Poetry Shelf: Paula Green’s ‘Waitangi Day’



Waitangi Day


When I was seventeen I took to the road

alone, the Northland sun in my bones and blood

the heat in my head like vertigo

my head spinning, feet on the land that raised me


along with the sturdy kauri the salty ocean

the home-grown vegetables fed on volcanic soil


I sat on the edge of a trail a bush pool mesmerising

and heard a cacophony of voices wailing mourning

knew I should not be there

Ghosts inside me I tell the local Māori on the stone

bench outside the Kerikeri store That place is tapu

he says kindly and I feel the grief rise and fall


We can carry the grief

I carry the grief


I carry the grief that our ancestors stole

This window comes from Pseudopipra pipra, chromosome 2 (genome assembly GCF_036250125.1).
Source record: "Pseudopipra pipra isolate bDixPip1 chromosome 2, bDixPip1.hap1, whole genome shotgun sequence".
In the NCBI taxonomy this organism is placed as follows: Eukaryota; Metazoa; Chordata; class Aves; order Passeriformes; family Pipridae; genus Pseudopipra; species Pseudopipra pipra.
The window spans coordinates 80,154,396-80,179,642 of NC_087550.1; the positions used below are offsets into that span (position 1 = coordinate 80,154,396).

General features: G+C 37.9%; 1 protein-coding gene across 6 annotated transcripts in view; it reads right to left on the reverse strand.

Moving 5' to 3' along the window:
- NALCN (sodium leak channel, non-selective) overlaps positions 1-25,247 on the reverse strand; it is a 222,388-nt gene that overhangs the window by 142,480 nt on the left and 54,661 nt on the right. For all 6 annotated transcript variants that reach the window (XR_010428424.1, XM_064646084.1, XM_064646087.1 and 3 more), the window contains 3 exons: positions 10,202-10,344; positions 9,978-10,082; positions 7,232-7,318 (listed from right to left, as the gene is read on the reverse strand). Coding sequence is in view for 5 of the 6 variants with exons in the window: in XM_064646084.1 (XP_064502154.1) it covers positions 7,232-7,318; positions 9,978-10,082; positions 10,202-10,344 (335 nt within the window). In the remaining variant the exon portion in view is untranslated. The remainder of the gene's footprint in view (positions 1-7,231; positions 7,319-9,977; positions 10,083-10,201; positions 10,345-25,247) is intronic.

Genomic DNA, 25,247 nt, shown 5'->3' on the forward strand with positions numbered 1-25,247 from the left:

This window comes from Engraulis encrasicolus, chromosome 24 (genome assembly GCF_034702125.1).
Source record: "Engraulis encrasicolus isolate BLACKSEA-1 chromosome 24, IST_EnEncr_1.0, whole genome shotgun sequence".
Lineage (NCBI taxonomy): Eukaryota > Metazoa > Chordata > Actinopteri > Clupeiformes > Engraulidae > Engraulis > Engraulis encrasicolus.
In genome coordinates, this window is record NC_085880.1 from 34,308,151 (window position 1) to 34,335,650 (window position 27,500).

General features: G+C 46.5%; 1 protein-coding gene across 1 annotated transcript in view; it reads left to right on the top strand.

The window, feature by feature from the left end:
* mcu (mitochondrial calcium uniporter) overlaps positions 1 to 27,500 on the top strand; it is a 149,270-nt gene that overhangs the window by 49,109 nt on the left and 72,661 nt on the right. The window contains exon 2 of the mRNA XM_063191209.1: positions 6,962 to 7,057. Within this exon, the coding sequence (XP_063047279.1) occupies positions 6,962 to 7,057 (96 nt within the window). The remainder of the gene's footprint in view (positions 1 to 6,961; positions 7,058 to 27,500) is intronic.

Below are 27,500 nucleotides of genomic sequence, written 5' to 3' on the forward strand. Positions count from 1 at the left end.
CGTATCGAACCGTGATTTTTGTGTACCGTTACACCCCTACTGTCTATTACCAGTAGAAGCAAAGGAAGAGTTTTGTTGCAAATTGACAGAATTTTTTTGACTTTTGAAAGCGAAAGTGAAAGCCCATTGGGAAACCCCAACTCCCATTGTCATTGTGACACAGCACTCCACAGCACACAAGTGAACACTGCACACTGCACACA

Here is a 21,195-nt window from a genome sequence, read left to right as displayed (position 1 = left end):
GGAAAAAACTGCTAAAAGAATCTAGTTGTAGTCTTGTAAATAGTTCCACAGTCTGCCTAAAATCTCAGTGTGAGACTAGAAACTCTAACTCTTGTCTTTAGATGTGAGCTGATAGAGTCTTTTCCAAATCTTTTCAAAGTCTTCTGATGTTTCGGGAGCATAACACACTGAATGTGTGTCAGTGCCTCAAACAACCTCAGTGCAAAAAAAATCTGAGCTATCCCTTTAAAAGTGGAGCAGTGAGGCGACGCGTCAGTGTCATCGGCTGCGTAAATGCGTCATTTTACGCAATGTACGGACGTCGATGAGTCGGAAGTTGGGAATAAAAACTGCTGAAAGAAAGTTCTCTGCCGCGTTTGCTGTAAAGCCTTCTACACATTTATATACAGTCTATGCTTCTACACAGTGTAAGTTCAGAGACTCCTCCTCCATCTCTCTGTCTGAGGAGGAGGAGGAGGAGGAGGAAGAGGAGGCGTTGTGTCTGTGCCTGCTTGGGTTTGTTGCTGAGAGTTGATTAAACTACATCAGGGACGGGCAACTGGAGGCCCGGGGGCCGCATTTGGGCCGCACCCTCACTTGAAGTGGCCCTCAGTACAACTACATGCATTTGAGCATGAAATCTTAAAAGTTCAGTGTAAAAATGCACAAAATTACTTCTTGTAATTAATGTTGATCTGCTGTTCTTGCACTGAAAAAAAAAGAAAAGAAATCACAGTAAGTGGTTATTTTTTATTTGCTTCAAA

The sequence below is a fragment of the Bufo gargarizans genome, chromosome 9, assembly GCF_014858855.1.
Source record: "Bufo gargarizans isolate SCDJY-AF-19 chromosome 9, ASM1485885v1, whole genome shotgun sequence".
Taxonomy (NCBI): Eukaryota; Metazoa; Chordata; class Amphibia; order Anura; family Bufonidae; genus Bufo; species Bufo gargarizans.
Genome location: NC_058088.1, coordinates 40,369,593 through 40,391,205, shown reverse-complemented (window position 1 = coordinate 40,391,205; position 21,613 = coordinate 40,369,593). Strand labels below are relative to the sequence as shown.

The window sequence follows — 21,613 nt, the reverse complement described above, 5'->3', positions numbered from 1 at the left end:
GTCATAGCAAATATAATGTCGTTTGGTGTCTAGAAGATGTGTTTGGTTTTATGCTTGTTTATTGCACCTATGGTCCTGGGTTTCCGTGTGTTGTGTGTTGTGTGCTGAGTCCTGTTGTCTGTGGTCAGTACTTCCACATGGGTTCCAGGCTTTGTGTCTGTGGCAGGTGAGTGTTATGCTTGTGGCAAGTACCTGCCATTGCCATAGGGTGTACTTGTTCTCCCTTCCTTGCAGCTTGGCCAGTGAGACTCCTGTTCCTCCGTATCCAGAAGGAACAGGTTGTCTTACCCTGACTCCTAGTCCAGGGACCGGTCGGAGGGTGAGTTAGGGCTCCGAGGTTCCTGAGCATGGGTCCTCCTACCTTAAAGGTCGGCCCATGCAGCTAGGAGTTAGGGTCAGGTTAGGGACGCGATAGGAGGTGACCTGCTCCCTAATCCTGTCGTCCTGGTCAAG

whenua te reo kai wellbeing

I carry the grief at the violence and injustice

and I can’t imagine

I can’t imagine the wounds


I am almost old and I accept the hand

that is held out from the marae

I accept the kai that is cooked for me

the stories that are whispered in my ear

the poems that are gifted, the waiata that

are sang, the warm mihi nui offered but I will always


have the wailing Northland voices I heard

at seventeen when I had no idea of how to be

how to listen to the past

how to listen to the present the future

Now I am almost old with feet planted on this

Waitākere land we care for

my kūmara and tomatoes growing

out of story and wound and resilient love


I am holding your hand to my heart

knowing so much more is to be returned

breath to breath song to song and

the ghosts tell me listen listen listen



Paula Green  6 February 2020












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